Joel Penner is a time-lapse filmmaker based out of Winnipeg’s West End neighbourhood. But he doesn’t capture typical scenes like sunsets or the bustle of the city.
His films reveal mould creeping onto raspberries, liquid oozing out of watermelons and flesh-eating beetles devouring snakes.
“I initially got into decay because I love looking for beauty in unexpected places, and I think that photography and film can be really powerful ways of showing that,” he says.
Computer scanners set up in the basement of his home photograph fruits and vegetables and other plants every few minutes for weeks or even months at a time. This produces hundreds of thousands of images, which he then weaves together through digital editing to reveal fascinating transformations through decomposition.
It’s this kind of process, as well as regular camera work, that Penner is using to make Wrought, a 15-minute film he’s been working on for three years with his friend Anna Sigrithur. The film explores human relationships with decay, and how sometimes they consider it disgusting, like spoiled produce and rotting animals, and at other times they find it delicious, like fermented kombucha or beer.
“We’re looking at the idea of how the way we categorize things is kind of arbitrary in a way because we’re connected to this overall web of life,” he says.
Penner and Sigrithur went on roadkill scouting missions and built a heated shed in a backyard in winter, where he photographed flesh-eating beetles eating their findings, along with dead lizards and snakes donated by a local reptile pet society.
He built enclosures around his scanners so he could snap shots of wet material, like rotting watermelon. “It was so different and so beautiful every time,” he says. “Sometimes it would be these beautiful vibrant colonies of microbes growing, sometimes you’d get really cool shots of fruit fly larvae writhing around.”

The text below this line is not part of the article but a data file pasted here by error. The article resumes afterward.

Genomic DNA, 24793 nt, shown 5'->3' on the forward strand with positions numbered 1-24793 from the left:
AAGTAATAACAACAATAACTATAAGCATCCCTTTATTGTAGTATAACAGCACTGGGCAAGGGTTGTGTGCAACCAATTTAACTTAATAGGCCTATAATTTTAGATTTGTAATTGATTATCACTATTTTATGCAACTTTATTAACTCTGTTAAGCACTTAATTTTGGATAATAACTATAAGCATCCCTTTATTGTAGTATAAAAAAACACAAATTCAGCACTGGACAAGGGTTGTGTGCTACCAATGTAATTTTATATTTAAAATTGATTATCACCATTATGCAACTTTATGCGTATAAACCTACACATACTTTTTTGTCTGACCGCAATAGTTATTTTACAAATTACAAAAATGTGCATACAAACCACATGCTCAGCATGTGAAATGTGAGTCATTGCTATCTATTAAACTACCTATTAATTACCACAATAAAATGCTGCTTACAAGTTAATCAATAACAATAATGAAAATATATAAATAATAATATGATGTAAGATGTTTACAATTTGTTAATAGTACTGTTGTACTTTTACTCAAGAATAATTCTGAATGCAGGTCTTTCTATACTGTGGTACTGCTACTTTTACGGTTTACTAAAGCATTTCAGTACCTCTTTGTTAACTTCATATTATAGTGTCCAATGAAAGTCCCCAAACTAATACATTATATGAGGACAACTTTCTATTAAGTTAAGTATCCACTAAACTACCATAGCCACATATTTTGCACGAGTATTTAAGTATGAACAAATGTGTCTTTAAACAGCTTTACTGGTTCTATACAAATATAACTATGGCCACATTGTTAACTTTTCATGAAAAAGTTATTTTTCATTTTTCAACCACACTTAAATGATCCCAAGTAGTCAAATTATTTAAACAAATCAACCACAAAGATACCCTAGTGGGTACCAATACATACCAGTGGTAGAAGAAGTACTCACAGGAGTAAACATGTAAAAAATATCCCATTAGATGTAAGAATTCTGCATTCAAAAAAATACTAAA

The duo are planning to release the film late this summer and are hoping to tour it to different festivals in addition to launching it in Winnipeg.
Penner started experimenting with photography and time-lapse filming in high school. “I got into photographing scenes of urban decay, looking at these traditionally ugly things in a way where you see the beauty in them,” he says. Soon he was observing flowers decaying and moving on to mosses, common weeds and conifers.
With Mennonite parents, Penner was raised in an ethnically Mennonite household, although he didn’t grow up attending a Mennonite church. He showcased his work from 2015 to 2017 at Mennofolk, an annual celebration of art and music made by people associated with the Mennonite community in Manitoba, either religiously or culturally.
In 2016, he submitted Momentary Vitality: The Paradox of Inanimacy, a film focusing on the dying motions of flowers and other plants. In 2017, he showed his film Pepo, an exploration of the end-of-life stages of zucchini and squash plants.
“In the times I’ve participated in and attended Mennofolk shows, I’ve liked how art is approached from a more spiritual and contemplative perspective with the themes that each show has had,” he says.
After majoring in German studies at the University of Winnipeg, running after-school programming for inner-city youth and teaching photography classes for many years, he is now making filmmaking his main focus. His work is even featured in an episode of National Geographic’s new documentary series, One Strange Rock, currently available on Netflix.
He says he’s been reading a lot about climate change and the alarming state of the environment, and he hopes his work can inspire people to care more for creation. He also hopes it can provide another narrative amidst the despair. “We can acknowledge that we’re in a bad situation, but there’s also still beauty amidst that, I think,” he says.
Watching nature grow and die before his eyes is a meditative process, and thinking about his environment helps Penner to be grateful for life and the world, even in its imperfections. “For me, it’s the idea that life is really beautiful and the universe is amazing, and that if you open your eyes, you can see that everywhere.”